The company's Webcraft subsidiary had five production facilities in Pennsylvania, New Jersey, and Maryland. It was providing personalized advertisement mailings for customers such as Chrysler, Dean Witter, Publishers Clearing House, Reader's Digest, and RJR Nabisco and fragrance samplers for customers that included Calvin Klein, Elizabeth Arden, and Estée Lauder. The company was producing commercial games typically used to increase traffic to retail establishments, such as scratch-off tickets for fast-food restaurants. Customers for its stamp booklets and sheets included the National Wildlife Federation, American Lung Association, Publishers Clearing House, and Reader's Digest. Nonspecialty items produced by Webcraft included such printed items as catalogue order forms, film mailers, airline-ticket jackets and specialty chemicals, adhesives, and coatings. Scanforms was placed under the Webcraft subsidiary after its acquisition in 1996.

The company's premedia services were being offered through Laser Tech Color, with headquarters in Irving, Texas, and 11 production facilities in the United States. A full line of digital premedia services were being offered for the advertising, retail-catalogue, and packaging industries, including digital-photography studios, leading-edge desktop publishing and client/server software and hardware, turnkey catalogue and advertising-insert production, electronic retouching systems, large-film output, Cyrel photopolymer platemaking, and digital-image management systems for high-speed image retrieval. Laser Tech was designing an interactive image-management system linking advertisers and graphic designers with a database of images to help customers plan their advertising programs more effectively. The company's DCS, Digital Dimensions, and Pacific Color Connection 1996 acquisitions were placed under this subsidiary.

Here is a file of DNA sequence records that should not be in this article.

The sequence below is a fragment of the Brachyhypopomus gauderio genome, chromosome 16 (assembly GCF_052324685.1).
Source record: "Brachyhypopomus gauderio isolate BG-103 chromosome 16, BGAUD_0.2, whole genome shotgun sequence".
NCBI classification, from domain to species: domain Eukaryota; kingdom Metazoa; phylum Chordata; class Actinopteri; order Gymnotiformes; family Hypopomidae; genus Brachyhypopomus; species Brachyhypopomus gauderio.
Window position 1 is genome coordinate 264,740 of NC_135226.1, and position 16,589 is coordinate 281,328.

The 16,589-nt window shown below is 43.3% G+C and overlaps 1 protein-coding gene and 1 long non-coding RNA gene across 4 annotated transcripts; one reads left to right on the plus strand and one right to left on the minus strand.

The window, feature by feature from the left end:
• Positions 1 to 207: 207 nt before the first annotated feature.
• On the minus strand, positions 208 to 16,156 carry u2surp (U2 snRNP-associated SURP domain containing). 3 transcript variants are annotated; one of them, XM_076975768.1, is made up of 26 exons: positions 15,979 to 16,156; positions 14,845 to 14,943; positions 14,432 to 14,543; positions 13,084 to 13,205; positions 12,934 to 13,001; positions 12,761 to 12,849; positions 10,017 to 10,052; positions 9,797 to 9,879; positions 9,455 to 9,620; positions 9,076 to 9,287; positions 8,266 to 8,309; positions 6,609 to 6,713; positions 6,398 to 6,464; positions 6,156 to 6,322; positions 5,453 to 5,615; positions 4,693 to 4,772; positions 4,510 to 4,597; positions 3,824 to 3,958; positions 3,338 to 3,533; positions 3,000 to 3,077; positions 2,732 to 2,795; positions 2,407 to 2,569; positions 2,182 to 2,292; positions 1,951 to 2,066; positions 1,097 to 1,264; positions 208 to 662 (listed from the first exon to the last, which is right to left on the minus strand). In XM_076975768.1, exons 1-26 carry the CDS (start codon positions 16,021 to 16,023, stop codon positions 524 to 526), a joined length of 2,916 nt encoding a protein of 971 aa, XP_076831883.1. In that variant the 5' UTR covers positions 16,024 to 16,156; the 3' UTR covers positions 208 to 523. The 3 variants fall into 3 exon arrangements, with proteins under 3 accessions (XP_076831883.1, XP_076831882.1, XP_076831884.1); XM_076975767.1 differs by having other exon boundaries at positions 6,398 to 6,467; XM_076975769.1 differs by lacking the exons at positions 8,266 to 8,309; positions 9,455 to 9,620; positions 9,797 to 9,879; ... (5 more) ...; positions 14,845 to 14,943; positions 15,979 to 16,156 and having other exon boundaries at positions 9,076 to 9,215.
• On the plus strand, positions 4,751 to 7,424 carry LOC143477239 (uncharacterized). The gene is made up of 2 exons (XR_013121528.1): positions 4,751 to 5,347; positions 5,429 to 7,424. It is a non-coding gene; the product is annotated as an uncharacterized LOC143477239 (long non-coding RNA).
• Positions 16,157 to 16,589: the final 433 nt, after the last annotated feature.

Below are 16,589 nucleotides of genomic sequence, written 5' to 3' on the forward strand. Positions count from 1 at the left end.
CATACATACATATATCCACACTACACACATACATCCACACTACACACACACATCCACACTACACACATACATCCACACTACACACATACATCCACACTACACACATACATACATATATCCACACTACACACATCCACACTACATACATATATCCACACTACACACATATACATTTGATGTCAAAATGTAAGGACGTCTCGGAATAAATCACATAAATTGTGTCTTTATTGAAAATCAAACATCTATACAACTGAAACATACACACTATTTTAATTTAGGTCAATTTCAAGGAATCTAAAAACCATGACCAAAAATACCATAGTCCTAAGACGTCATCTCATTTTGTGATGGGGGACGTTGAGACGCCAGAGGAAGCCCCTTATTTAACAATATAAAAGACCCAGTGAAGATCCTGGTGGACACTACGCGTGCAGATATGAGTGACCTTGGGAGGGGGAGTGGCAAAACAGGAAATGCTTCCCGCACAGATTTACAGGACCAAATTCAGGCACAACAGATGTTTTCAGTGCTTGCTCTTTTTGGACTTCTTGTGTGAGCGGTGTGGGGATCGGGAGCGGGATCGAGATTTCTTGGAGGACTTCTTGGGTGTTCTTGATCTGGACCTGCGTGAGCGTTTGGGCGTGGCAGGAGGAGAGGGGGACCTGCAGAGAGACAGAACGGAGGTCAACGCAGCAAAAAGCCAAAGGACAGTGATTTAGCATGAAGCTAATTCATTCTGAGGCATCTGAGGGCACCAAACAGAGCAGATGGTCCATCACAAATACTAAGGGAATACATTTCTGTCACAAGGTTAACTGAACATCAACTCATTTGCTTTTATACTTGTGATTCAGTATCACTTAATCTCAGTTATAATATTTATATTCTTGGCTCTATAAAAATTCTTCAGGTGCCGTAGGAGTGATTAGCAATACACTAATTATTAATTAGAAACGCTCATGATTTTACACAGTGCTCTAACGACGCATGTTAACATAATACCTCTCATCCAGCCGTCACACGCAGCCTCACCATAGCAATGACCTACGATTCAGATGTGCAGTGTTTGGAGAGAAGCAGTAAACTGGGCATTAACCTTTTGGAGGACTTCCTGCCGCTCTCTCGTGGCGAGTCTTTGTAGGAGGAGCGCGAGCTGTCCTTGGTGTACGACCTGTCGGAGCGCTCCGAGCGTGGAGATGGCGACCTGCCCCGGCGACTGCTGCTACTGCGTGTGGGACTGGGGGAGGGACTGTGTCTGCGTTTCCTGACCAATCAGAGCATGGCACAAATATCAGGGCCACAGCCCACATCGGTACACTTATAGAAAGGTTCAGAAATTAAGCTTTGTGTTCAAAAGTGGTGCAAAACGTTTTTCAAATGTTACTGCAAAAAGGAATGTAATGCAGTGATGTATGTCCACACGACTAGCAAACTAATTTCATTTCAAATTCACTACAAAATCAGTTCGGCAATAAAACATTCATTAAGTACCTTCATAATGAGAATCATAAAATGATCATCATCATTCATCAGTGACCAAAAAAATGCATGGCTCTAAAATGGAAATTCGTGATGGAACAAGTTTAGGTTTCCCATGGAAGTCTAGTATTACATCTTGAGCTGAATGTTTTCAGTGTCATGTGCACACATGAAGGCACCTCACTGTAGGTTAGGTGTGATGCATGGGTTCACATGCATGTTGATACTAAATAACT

In January 1996 Treasure Chest Advertising and Laser Tech Color formed an advertising-services electronic prepress division, with Laser Tech assuming responsibility for Treasure Chest's TC Color, San Antonio Graphics, and TC Photo units. Among the benefits anticipated was the reduction of press lead time for advertising circulars, enabling the company's customers to react more quickly to marketplace needs, changing their print advertisements through online connections from their offices.

Principal Subsidiaries: BFP Receivables Corporation; DCS, Incorporated; Digital Dimensions, Inc.; Laser Tech Color, Inc.; PrintCo., Inc.; Scanforms, Inc.; Treasure Chest Advertising Company, Inc.; Treasure Chest Advertising Company of New York, Inc.; Treasure Chest Advertising Holding Company of Texas, Inc.; Webcraft Technologies, Inc.